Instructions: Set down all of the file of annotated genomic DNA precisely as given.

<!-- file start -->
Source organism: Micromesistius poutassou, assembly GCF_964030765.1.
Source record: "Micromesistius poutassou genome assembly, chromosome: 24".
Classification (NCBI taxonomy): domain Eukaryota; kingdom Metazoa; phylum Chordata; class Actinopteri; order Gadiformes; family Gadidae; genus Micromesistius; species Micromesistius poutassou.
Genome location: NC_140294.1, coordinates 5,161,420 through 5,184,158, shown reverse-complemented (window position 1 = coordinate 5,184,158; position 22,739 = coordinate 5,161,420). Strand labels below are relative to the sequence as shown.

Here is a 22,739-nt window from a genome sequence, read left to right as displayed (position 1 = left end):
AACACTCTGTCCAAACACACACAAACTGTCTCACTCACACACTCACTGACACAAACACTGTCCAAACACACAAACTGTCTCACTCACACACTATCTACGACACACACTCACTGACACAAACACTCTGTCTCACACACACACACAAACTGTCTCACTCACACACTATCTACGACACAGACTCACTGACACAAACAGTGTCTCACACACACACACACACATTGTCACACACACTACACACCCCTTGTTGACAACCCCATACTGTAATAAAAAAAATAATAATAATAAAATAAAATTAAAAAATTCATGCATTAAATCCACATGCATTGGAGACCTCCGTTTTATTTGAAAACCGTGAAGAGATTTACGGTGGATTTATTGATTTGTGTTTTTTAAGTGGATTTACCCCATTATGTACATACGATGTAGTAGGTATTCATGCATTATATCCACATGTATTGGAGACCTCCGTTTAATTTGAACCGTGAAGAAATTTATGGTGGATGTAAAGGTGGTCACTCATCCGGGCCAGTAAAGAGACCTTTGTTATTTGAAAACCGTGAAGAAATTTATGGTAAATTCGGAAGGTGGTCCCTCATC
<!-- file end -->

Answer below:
Source organism: Micromesistius poutassou, assembly GCF_964030765.1.
Source record: "Micromesistius poutassou genome assembly, chromosome: 24".
Classification (NCBI taxonomy): domain Eukaryota; kingdom Metazoa; phylum Chordata; class Actinopteri; order Gadiformes; family Gadidae; genus Micromesistius; species Micromesistius poutassou.
Genome location: NC_140294.1, coordinates 5,161,420 through 5,184,158, shown reverse-complemented (window position 1 = coordinate 5,184,158; position 22,739 = coordinate 5,161,420). Strand labels below are relative to the sequence as shown.

Here is a 22,739-nt window from a genome sequence, read left to right as displayed (position 1 = left end):
AACACTCTGTCCAAACACACACAAACTGTCTCACTCACACACTCACTGACACAAACACTGTCCAAACACACAAACTGTCTCACTCACACACTATCTACGACACACACTCACTGACACAAACACTCTGTCTCACACACACACACAAACTGTCTCACTCACACACTATCTACGACACAGACTCACTGACACAAACAGTGTCTCACACACACACACACACATTGTCACACACACTACACACCCCTTGTTGACAACCCCATACTGTAATAAAAAAAATAATAATAATAAAATAAAATTAAAAAATTCATGCATTAAATCCACATGCATTGGAGACCTCCGTTTTATTTGAAAACCGTGAAGAGATTTACGGTGGATTTATTGATTTGTGTTTTTTAAGTGGATTTACCCCATTATGTACATACGATGTAGTAGGTATTCATGCATTATATCCACATGTATTGGAGACCTCCGTTTAATTTGAACCGTGAAGAAATTTATGGTGGATGTAAAGGTGGTCACTCATCCGGGCCAGTAAAGAGACCTTTGTTATTTGAAAACCGTGAAGAAATTTATGGTAAATTCGGAAGGTGGTCCCTCATC